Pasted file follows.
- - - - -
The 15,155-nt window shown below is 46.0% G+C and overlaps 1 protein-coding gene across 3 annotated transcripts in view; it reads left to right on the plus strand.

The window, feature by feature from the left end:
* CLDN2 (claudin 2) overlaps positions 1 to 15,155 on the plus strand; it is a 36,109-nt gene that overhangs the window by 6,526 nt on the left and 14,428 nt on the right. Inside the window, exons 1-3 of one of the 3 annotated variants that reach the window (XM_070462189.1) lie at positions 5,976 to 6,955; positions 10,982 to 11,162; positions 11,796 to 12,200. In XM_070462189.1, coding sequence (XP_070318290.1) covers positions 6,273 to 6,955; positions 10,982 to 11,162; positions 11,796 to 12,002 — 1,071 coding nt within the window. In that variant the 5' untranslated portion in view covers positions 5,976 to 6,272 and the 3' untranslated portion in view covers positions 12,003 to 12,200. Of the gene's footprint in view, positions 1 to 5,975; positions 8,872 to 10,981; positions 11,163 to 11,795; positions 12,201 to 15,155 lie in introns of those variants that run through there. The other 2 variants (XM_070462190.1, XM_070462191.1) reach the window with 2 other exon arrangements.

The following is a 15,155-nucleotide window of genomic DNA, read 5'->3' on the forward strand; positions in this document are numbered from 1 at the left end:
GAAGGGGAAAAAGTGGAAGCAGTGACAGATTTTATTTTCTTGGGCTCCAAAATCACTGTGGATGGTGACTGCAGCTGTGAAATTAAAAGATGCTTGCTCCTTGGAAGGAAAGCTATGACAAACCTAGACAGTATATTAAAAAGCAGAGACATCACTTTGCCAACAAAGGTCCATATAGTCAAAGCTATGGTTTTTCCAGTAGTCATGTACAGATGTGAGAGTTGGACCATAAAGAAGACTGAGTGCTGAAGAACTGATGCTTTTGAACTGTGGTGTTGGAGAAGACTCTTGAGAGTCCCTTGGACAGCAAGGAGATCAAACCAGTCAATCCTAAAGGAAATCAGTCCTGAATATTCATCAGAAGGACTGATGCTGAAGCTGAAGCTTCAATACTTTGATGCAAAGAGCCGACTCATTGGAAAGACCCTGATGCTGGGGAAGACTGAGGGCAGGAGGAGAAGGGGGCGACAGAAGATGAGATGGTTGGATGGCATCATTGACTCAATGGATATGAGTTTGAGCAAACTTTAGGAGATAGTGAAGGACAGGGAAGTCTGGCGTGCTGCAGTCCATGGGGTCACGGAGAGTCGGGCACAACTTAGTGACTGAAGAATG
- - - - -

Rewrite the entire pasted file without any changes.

The 15,155-nt window shown below is 46.0% G+C and overlaps 1 protein-coding gene across 3 annotated transcripts in view; it reads left to right on the plus strand.

The window, feature by feature from the left end:
* CLDN2 (claudin 2) overlaps positions 1 to 15,155 on the plus strand; it is a 36,109-nt gene that overhangs the window by 6,526 nt on the left and 14,428 nt on the right. Inside the window, exons 1-3 of one of the 3 annotated variants that reach the window (XM_070462189.1) lie at positions 5,976 to 6,955; positions 10,982 to 11,162; positions 11,796 to 12,200. In XM_070462189.1, coding sequence (XP_070318290.1) covers positions 6,273 to 6,955; positions 10,982 to 11,162; positions 11,796 to 12,002 — 1,071 coding nt within the window. In that variant the 5' untranslated portion in view covers positions 5,976 to 6,272 and the 3' untranslated portion in view covers positions 12,003 to 12,200. Of the gene's footprint in view, positions 1 to 5,975; positions 8,872 to 10,981; positions 11,163 to 11,795; positions 12,201 to 15,155 lie in introns of those variants that run through there. The other 2 variants (XM_070462190.1, XM_070462191.1) reach the window with 2 other exon arrangements.

The following is a 15,155-nucleotide window of genomic DNA, read 5'->3' on the forward strand; positions in this document are numbered from 1 at the left end:
GAAGGGGAAAAAGTGGAAGCAGTGACAGATTTTATTTTCTTGGGCTCCAAAATCACTGTGGATGGTGACTGCAGCTGTGAAATTAAAAGATGCTTGCTCCTTGGAAGGAAAGCTATGACAAACCTAGACAGTATATTAAAAAGCAGAGACATCACTTTGCCAACAAAGGTCCATATAGTCAAAGCTATGGTTTTTCCAGTAGTCATGTACAGATGTGAGAGTTGGACCATAAAGAAGACTGAGTGCTGAAGAACTGATGCTTTTGAACTGTGGTGTTGGAGAAGACTCTTGAGAGTCCCTTGGACAGCAAGGAGATCAAACCAGTCAATCCTAAAGGAAATCAGTCCTGAATATTCATCAGAAGGACTGATGCTGAAGCTGAAGCTTCAATACTTTGATGCAAAGAGCCGACTCATTGGAAAGACCCTGATGCTGGGGAAGACTGAGGGCAGGAGGAGAAGGGGGCGACAGAAGATGAGATGGTTGGATGGCATCATTGACTCAATGGATATGAGTTTGAGCAAACTTTAGGAGATAGTGAAGGACAGGGAAGTCTGGCGTGCTGCAGTCCATGGGGTCACGGAGAGTCGGGCACAACTTAGTGACTGAAGAATG